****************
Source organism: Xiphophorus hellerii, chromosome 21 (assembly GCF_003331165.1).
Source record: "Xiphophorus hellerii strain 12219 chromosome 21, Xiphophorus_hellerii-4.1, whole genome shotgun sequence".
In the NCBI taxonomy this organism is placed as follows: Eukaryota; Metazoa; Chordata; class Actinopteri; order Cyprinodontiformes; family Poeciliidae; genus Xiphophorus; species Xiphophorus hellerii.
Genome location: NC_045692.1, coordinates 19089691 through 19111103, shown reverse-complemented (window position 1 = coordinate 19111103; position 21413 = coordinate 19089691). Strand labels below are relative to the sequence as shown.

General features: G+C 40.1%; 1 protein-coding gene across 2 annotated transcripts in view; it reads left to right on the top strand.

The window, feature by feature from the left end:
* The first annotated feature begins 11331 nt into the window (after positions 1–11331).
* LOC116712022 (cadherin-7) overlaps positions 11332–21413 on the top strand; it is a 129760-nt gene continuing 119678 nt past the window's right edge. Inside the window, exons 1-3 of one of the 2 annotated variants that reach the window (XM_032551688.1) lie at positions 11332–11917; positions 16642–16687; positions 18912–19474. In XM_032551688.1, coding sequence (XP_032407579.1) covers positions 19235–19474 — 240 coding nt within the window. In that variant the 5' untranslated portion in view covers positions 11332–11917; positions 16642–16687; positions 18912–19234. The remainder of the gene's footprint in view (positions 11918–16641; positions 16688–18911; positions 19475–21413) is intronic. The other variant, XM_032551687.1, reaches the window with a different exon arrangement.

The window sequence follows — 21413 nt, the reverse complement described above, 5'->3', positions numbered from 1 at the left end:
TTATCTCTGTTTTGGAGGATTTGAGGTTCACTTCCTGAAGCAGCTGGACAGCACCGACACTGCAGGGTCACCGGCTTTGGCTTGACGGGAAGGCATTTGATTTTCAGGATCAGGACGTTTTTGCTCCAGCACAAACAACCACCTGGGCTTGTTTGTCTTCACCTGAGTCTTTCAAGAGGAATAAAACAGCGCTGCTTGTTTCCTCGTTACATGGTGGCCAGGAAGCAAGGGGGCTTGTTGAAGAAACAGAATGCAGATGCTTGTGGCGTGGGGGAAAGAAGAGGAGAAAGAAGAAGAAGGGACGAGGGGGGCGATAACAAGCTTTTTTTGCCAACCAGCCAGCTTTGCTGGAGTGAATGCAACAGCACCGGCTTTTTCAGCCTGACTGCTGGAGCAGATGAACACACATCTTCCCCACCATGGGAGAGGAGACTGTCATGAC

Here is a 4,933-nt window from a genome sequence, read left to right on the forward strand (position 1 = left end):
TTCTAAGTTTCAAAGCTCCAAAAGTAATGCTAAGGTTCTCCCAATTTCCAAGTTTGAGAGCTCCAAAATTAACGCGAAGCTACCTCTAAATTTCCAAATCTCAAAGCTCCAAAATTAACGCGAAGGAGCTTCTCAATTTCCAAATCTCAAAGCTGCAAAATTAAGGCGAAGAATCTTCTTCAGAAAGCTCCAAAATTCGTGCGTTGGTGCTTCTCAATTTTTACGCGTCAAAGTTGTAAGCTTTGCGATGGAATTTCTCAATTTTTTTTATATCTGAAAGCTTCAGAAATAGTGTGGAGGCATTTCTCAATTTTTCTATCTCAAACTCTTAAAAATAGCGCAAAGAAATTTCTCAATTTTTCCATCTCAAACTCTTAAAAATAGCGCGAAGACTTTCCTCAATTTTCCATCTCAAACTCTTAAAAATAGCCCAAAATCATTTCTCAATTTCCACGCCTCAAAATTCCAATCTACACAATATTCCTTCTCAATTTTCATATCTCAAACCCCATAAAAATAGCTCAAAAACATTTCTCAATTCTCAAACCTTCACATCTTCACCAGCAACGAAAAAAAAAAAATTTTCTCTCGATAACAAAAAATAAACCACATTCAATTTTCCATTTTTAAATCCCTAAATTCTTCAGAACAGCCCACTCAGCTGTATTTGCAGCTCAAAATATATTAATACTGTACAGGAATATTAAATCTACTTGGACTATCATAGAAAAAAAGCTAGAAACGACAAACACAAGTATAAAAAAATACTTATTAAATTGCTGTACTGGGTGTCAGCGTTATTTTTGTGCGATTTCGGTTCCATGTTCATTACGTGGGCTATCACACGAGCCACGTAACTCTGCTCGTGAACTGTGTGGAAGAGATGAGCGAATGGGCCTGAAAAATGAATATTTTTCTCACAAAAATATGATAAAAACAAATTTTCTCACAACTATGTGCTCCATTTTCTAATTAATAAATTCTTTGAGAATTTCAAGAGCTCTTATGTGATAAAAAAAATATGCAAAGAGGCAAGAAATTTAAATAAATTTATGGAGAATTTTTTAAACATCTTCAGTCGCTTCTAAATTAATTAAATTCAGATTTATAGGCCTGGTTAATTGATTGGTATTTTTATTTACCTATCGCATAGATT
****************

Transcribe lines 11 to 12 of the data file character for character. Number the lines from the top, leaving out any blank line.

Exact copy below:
Here is a 4,933-nt window from a genome sequence, read left to right on the forward strand (position 1 = left end):
TTCTAAGTTTCAAAGCTCCAAAAGTAATGCTAAGGTTCTCCCAATTTCCAAGTTTGAGAGCTCCAAAATTAACGCGAAGCTACCTCTAAATTTCCAAATCTCAAAGCTCCAAAATTAACGCGAAGGAGCTTCTCAATTTCCAAATCTCAAAGCTGCAAAATTAAGGCGAAGAATCTTCTTCAGAAAGCTCCAAAATTCGTGCGTTGGTGCTTCTCAATTTTTACGCGTCAAAGTTGTAAGCTTTGCGATGGAATTTCTCAATTTTTTTTATATCTGAAAGCTTCAGAAATAGTGTGGAGGCATTTCTCAATTTTTCTATCTCAAACTCTTAAAAATAGCGCAAAGAAATTTCTCAATTTTTCCATCTCAAACTCTTAAAAATAGCGCGAAGACTTTCCTCAATTTTCCATCTCAAACTCTTAAAAATAGCCCAAAATCATTTCTCAATTTCCACGCCTCAAAATTCCAATCTACACAATATTCCTTCTCAATTTTCATATCTCAAACCCCATAAAAATAGCTCAAAAACATTTCTCAATTCTCAAACCTTCACATCTTCACCAGCAACGAAAAAAAAAAAATTTTCTCTCGATAACAAAAAATAAACCACATTCAATTTTCCATTTTTAAATCCCTAAATTCTTCAGAACAGCCCACTCAGCTGTATTTGCAGCTCAAAATATATTAATACTGTACAGGAATATTAAATCTACTTGGACTATCATAGAAAAAAAGCTAGAAACGACAAACACAAGTATAAAAAAATACTTATTAAATTGCTGTACTGGGTGTCAGCGTTATTTTTGTGCGATTTCGGTTCCATGTTCATTACGTGGGCTATCACACGAGCCACGTAACTCTGCTCGTGAACTGTGTGGAAGAGATGAGCGAATGGGCCTGAAAAATGAATATTTTTCTCACAAAAATATGATAAAAACAAATTTTCTCACAACTATGTGCTCCATTTTCTAATTAATAAATTCTTTGAGAATTTCAAGAGCTCTTATGTGATAAAAAAAATATGCAAAGAGGCAAGAAATTTAAATAAATTTATGGAGAATTTTTTAAACATCTTCAGTCGCTTCTAAATTAATTAAATTCAGATTTATAGGCCTGGTTAATTGATTGGTATTTTTATTTACCTATCGCATAGATT